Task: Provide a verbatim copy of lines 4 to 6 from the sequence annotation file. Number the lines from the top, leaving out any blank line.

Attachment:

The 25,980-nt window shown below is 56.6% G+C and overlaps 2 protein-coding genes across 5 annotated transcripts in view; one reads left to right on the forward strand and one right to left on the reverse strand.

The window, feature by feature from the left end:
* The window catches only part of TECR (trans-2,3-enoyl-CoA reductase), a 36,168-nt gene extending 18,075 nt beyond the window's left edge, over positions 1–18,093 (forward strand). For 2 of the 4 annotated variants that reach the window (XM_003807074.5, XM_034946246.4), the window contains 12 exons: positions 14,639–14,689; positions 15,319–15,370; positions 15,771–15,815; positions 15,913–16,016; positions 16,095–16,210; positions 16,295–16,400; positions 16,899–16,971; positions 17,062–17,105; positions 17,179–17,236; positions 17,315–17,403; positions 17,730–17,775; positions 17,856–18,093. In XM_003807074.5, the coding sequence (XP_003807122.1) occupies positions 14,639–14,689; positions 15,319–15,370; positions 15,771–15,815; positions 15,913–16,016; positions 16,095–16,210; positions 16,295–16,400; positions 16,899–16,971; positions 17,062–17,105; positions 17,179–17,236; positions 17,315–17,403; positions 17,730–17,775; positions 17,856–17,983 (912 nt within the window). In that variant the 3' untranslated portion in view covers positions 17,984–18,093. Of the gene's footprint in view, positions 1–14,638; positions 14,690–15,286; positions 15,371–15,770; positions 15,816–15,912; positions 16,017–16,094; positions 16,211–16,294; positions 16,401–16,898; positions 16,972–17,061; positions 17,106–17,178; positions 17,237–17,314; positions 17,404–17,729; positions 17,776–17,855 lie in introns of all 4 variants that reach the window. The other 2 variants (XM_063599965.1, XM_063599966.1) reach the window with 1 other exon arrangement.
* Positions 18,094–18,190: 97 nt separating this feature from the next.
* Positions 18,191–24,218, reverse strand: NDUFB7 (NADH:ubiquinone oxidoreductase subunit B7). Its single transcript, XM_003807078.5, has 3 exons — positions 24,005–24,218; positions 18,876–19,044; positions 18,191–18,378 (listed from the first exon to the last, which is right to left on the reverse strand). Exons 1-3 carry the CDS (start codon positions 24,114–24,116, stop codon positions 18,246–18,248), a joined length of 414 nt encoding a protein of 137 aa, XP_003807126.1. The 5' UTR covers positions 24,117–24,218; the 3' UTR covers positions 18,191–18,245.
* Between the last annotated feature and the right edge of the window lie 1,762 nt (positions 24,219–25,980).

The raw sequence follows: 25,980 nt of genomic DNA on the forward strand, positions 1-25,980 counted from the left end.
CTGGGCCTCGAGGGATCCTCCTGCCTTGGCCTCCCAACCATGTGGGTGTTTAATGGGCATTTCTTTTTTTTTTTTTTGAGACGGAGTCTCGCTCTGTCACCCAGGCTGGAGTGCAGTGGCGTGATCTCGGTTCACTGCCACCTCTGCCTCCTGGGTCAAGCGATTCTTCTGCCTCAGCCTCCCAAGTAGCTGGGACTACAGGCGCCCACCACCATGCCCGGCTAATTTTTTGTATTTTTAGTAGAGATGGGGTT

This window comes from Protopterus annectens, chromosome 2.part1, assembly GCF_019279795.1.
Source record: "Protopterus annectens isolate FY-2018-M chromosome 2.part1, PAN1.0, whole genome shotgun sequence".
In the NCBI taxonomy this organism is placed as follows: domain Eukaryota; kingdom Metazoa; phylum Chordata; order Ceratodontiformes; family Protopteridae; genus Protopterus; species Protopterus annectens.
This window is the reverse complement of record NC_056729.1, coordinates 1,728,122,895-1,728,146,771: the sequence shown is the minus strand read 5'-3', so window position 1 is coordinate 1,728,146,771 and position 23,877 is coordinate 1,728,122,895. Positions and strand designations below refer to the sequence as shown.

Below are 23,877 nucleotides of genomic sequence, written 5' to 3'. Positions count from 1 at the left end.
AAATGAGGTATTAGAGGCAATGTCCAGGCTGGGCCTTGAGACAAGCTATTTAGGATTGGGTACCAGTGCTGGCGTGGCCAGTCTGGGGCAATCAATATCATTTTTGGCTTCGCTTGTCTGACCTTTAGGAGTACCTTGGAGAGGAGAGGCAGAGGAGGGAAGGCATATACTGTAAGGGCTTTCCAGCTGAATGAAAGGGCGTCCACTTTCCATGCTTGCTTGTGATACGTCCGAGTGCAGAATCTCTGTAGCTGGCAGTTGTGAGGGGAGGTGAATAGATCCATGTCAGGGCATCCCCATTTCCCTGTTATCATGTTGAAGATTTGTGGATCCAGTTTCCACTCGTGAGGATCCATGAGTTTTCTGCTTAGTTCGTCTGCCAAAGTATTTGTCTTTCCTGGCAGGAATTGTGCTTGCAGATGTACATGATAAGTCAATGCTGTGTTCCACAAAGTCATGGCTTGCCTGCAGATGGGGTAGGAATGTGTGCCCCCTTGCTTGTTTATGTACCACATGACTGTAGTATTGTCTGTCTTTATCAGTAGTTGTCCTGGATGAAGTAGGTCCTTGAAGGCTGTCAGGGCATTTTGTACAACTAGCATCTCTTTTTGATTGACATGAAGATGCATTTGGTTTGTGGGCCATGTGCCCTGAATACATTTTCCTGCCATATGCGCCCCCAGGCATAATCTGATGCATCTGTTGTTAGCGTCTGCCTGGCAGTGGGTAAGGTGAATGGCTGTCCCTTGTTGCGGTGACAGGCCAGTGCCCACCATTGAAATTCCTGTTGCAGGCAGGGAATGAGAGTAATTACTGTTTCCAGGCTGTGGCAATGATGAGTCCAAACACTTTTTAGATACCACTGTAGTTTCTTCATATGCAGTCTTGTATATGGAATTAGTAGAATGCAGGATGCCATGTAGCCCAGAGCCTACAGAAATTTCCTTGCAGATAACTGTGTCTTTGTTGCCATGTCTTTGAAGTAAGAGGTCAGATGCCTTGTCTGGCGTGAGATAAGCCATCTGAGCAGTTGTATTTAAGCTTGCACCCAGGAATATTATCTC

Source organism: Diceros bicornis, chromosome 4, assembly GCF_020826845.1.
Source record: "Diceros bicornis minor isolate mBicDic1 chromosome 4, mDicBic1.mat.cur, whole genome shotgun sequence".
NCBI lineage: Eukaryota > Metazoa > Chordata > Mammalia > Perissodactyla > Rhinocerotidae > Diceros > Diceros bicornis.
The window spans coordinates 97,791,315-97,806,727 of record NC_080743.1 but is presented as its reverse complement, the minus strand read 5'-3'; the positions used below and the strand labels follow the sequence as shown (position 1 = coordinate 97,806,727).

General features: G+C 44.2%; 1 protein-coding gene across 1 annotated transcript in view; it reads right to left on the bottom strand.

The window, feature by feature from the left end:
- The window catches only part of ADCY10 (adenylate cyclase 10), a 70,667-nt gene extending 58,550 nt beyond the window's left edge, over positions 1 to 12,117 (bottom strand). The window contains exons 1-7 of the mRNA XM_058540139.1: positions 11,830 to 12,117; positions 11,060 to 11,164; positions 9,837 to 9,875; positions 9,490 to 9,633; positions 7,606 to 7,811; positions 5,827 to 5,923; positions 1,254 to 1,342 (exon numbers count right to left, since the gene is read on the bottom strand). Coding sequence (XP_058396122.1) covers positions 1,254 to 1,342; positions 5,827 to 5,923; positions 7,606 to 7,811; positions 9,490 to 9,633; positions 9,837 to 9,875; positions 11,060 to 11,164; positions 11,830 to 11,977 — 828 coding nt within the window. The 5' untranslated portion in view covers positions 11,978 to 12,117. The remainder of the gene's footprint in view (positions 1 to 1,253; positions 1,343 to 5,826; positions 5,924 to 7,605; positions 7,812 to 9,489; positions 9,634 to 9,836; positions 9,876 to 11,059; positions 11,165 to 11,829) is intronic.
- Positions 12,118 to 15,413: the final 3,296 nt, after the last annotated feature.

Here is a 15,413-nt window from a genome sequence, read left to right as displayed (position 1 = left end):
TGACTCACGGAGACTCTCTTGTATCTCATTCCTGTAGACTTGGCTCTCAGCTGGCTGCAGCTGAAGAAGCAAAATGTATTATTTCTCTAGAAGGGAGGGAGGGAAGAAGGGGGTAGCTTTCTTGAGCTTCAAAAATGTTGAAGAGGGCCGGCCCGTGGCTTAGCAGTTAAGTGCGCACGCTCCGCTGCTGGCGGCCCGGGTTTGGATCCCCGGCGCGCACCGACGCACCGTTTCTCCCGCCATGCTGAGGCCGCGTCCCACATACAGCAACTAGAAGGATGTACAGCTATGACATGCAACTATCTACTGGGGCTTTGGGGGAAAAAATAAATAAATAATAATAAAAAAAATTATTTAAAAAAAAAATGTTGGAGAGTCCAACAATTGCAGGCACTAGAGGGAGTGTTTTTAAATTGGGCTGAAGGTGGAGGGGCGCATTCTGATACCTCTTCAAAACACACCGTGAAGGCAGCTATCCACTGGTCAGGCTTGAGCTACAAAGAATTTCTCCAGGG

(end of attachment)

* Positions 18,094–18,190: 97 nt separating this feature from the next.
* Positions 18,191–24,218, reverse strand: NDUFB7 (NADH:ubiquinone oxidoreductase subunit B7). Its single transcript, XM_003807078.5, has 3 exons — positions 24,005–24,218; positions 18,876–19,044; positions 18,191–18,378 (listed from the first exon to the last, which is right to left on the reverse strand). Exons 1-3 carry the CDS (start codon positions 24,114–24,116, stop codon positions 18,246–18,248), a joined length of 414 nt encoding a protein of 137 aa, XP_003807126.1. The 5' UTR covers positions 24,117–24,218; the 3' UTR covers positions 18,191–18,245.
* Between the last annotated feature and the right edge of the window lie 1,762 nt (positions 24,219–25,980).